Characterization of nine polymorphic microsatellite loci in the dyeing poison frog Dendrobates tinctorius (Dendrobatidae), and their cross-species utility in two other dendrobatoid species

Ringler, Eva, Rojas, Bibiana, Ringler, Max and Hodl, Walter 2012, Characterization of nine polymorphic microsatellite loci in the dyeing poison frog Dendrobates tinctorius (Dendrobatidae), and their cross-species utility in two other dendrobatoid species, Herpetological Journal, vol. 22, no. 4, pp. 263-265.

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Title Characterization of nine polymorphic microsatellite loci in the dyeing poison frog Dendrobates tinctorius (Dendrobatidae), and their cross-species utility in two other dendrobatoid species
Author(s) Ringler, Eva
Rojas, Bibiana
Ringler, Max
Hodl, Walter
Journal name Herpetological Journal
Volume number 22
Issue number 4
Start page 263
End page 265
Total pages 3
Publisher British Herpetological Society
Place of publication London, England
Publication date 2012
ISSN 0268-0130
Keyword(s) cross-species amplification
Dendrobates tinctorius
dendrobatidae
microsatellite marker
polymorphic
Summary While field and laboratory based studies have provided significant insights into the parental care and courtship behaviour of dendrobatoid frogs, a comprehensive assessment of their genetic mating systems and population genetic parameters has been precluded because ofthe lack of highly variable DNA markers. Here we document the development of nine novel polymorphic microsatellite markers for the dyeing poison frog Dendrobates tinct or ius (Dendrobatidae ). We found between three and 16 alleles per locus in 60 individuals (30 males, 30 females) from the field site Saut Parare, French Guiana, with an average observed heterozygosity of 0. 75. None of the loci deviated significantly from Hardy-Weinberg equilibrium or showed linkage disequilibrium. We also report successful cross-species amplification of the nine markers in two other dendrobatoid species (Allobates femora/is and Oophaga pumilio). These markers have the potential to aid in determining the genetic structure of local populations, identifying small-scale phylogenies such as parent-offspring relationships and will allow for cross-species comparisons within dendrobatoid species. Therefore, these markers can be applied to a wide range of scientific fields, such as conservation, behavioural ecology and evolutionary biology.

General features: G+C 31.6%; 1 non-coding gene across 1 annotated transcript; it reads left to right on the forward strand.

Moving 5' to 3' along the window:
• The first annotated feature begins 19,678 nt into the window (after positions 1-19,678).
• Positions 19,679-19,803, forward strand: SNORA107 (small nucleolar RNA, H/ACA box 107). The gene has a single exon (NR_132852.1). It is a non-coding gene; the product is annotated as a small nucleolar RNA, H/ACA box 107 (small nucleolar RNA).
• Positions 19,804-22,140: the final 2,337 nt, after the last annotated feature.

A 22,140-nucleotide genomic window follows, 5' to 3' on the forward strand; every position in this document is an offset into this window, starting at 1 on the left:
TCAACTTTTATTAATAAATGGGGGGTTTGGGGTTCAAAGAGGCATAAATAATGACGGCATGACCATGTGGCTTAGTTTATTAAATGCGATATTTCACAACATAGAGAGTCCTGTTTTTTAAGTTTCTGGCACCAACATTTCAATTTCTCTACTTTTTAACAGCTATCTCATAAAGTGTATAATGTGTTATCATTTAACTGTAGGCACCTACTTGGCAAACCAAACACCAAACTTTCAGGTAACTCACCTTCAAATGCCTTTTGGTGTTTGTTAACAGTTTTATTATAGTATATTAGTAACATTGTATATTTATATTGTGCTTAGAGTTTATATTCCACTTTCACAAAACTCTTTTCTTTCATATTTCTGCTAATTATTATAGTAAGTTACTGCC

Language eng
Field of Research 059999 Environmental Sciences not elsewhere classified
Socio Economic Objective 970105 Expanding Knowledge in the Environmental Sciences
HERDC Research category C1 Refereed article in a scholarly journal
Persistent URL http://hdl.handle.net/10536/DRO/DU:30052663

Document type: Journal Article
Collection: School of Life and Environmental Sciences
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